a1 National Institute on Aging, NIH, DHHS, USA
a2 Istituto di Neurogenetica e Neurofarmacologia, Consiglio Nazionale delle Ricerche, Italy
Background High Neuroticism and low Conscientiousness are frequently implicated in health-risk behaviors, such as smoking and overeating, as well as health outcomes, including mortality. Their associations with physiological markers of morbidity and mortality, such as inflammation, are less well documented. The present research examines the association between the five major dimensions of personality and interleukin-6 (IL-6), a pro-inflammatory cytokine often elevated in patients with chronic morbidity and frailty.
Method A population-based sample (n=4923) from four towns in Sardinia, Italy, had their levels of IL-6 measured and completed a comprehensive personality questionnaire, the NEO-PI-R. Analyses controlled for factors known to have an effect on IL-6: age; sex; smoking; weight; aspirin use; disease burden.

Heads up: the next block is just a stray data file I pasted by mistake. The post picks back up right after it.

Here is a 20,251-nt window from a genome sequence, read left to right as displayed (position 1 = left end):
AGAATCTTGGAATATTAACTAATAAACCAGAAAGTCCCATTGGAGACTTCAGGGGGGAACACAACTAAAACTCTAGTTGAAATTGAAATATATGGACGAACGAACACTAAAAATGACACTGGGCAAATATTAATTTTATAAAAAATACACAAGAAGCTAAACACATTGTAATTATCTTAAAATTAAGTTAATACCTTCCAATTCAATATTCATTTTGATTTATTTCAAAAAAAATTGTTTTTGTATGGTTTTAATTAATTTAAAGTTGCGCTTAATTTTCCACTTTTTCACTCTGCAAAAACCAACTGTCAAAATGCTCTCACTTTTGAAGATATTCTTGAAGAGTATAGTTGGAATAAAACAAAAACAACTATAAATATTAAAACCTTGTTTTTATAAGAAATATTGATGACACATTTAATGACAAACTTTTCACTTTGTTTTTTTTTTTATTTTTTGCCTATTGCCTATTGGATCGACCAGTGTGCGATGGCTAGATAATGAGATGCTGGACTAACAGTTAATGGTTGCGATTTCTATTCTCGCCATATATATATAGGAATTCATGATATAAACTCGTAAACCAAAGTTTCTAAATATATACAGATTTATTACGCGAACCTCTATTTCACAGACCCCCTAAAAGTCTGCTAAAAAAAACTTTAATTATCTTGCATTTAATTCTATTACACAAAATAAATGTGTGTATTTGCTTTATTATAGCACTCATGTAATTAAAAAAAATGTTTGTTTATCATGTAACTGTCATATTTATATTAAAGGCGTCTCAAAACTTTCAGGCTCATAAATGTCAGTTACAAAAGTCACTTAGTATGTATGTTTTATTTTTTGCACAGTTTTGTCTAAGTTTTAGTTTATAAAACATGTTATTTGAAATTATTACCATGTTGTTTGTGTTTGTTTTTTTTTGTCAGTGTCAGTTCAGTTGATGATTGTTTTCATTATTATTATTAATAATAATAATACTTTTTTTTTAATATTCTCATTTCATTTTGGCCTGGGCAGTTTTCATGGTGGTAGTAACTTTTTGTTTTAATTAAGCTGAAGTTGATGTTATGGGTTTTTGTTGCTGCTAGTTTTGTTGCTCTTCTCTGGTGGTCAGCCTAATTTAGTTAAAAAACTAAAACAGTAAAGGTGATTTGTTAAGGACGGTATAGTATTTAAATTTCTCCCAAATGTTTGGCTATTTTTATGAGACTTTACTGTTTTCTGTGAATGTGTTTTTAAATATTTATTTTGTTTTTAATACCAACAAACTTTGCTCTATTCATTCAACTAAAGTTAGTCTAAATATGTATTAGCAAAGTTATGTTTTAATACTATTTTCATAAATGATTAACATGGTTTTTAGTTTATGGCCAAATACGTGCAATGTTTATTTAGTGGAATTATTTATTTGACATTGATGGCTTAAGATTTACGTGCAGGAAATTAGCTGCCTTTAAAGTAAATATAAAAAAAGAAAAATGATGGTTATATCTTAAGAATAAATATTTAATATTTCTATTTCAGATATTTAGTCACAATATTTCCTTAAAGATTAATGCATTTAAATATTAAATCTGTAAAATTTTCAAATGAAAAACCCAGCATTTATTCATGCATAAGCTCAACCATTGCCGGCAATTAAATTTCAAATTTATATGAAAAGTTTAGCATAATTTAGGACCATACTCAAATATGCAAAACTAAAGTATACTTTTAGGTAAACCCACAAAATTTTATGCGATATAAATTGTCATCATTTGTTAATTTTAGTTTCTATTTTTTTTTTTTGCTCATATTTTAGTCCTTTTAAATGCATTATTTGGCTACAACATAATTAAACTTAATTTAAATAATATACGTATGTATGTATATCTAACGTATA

Results High Neuroticism and low Conscientiousness were both associated with higher levels of IL-6. The findings remained significant after controlling for the relevant covariates. Similar results were found for C-reactive protein, a related marker of chronic inflammation. Further, smoking and weight partially mediated the association between impulsivity-related traits and higher IL-6 levels. Finally, logistic regressions revealed that participants either in the top 10% of the distribution of Neuroticism or the bottom 10% of conscientiousness had an approximately 40% greater risk of exceeding clinically relevant thresholds of IL-6.
Conclusions Consistent with the literature on personality and self-reported health, individuals high on Neuroticism or low on Conscientiousness show elevated levels of this inflammatory cytokine. Identifying critical medical biomarkers associated with personality may help to elucidate the physiological mechanisms responsible for the observed connections between personality traits and physical health.
(Received July 31 2009)
(Revised October 20 2009)
(Accepted October 20 2009)
(Online publication December 09 2009)